Country singer Clint Black wrote a song about the love he and his wife share. Love is not something that we have, or find, or fall into, he says, it's something that we do.
My father and I never said "I love you" to each other very often. I can only remember a few distinct times when I said so, and not many more when he did. Yet I always knew, and I hope he does, that our love is true and steadfast and eternal.
I remember him on the cold sidelines during my November soccer games. I remember playing catch and throwing spirals. I remember watching the first moonwalk together. I remember him crying when President Kennedy died and again when my grandfather passed away. I remember him smoking fat cigars--that smell forever reminiscent--while watching Redskins games together. I remember him convincing me that cold "Navy" showers were a good idea. I remember him as my first cubmaster. I remember him at the dining room table on Sundays, his great "stone face" teaching us manners and respect for our family and my mother. I remember his embrace when I didn't make the William and Mary soccer team. I remember his happiness in all of my successes, and his compasion when I didn't succeed. I remember his kindness toward all of my friends, and his affection for my wife.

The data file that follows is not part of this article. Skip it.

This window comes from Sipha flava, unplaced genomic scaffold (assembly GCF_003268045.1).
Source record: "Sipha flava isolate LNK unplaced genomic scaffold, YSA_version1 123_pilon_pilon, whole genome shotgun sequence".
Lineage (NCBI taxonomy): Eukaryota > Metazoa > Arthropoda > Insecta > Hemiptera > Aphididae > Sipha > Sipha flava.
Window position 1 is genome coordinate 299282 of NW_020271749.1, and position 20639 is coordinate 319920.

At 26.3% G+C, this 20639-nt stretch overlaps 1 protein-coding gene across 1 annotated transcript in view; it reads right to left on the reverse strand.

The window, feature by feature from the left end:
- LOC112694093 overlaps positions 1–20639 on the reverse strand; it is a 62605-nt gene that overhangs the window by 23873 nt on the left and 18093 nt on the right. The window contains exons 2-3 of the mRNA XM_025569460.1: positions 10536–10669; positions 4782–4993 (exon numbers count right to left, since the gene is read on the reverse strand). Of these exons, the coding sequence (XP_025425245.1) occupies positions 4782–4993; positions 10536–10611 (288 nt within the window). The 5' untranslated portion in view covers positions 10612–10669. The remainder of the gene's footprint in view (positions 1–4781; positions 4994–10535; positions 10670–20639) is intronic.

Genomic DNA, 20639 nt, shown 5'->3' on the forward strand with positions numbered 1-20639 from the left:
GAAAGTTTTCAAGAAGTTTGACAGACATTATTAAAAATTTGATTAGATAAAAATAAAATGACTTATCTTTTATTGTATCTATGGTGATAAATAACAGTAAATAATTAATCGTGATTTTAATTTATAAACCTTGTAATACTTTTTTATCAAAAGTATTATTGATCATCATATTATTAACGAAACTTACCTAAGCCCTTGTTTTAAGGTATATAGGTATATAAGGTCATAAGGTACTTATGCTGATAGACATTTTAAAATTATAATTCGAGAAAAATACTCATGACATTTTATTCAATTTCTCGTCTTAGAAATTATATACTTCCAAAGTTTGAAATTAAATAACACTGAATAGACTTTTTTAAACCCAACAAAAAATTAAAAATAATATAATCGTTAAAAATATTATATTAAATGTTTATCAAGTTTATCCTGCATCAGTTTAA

This is love. In none of those times was it ever stated. It was just something that we did.
There's no request too big or small
We give ourselves, we give our all
Love isn't someplace that we fall
It's something that we do
I love you, Dad.